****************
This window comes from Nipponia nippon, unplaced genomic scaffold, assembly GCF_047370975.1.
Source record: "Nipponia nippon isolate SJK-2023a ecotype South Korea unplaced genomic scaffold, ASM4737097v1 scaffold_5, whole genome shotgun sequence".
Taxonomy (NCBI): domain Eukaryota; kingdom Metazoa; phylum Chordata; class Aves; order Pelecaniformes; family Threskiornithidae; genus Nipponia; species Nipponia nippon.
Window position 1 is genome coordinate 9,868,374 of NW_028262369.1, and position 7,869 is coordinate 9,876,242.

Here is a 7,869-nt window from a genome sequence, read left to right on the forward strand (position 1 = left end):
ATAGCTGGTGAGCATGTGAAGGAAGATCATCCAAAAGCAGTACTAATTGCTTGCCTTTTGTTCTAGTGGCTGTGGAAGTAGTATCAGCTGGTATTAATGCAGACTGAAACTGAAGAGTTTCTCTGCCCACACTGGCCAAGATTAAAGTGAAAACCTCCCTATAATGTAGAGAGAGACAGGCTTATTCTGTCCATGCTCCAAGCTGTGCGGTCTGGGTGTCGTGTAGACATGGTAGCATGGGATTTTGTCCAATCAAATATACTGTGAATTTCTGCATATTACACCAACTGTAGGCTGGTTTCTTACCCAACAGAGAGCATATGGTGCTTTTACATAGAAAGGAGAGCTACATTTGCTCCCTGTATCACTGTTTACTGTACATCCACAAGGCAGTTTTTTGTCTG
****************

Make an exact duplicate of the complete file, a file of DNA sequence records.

This window comes from Nipponia nippon, unplaced genomic scaffold, assembly GCF_047370975.1.
Source record: "Nipponia nippon isolate SJK-2023a ecotype South Korea unplaced genomic scaffold, ASM4737097v1 scaffold_5, whole genome shotgun sequence".
Taxonomy (NCBI): domain Eukaryota; kingdom Metazoa; phylum Chordata; class Aves; order Pelecaniformes; family Threskiornithidae; genus Nipponia; species Nipponia nippon.
Window position 1 is genome coordinate 9,868,374 of NW_028262369.1, and position 7,869 is coordinate 9,876,242.

Here is a 7,869-nt window from a genome sequence, read left to right on the forward strand (position 1 = left end):
ATAGCTGGTGAGCATGTGAAGGAAGATCATCCAAAAGCAGTACTAATTGCTTGCCTTTTGTTCTAGTGGCTGTGGAAGTAGTATCAGCTGGTATTAATGCAGACTGAAACTGAAGAGTTTCTCTGCCCACACTGGCCAAGATTAAAGTGAAAACCTCCCTATAATGTAGAGAGAGACAGGCTTATTCTGTCCATGCTCCAAGCTGTGCGGTCTGGGTGTCGTGTAGACATGGTAGCATGGGATTTTGTCCAATCAAATATACTGTGAATTTCTGCATATTACACCAACTGTAGGCTGGTTTCTTACCCAACAGAGAGCATATGGTGCTTTTACATAGAAAGGAGAGCTACATTTGCTCCCTGTATCACTGTTTACTGTACATCCACAAGGCAGTTTTTTGTCTG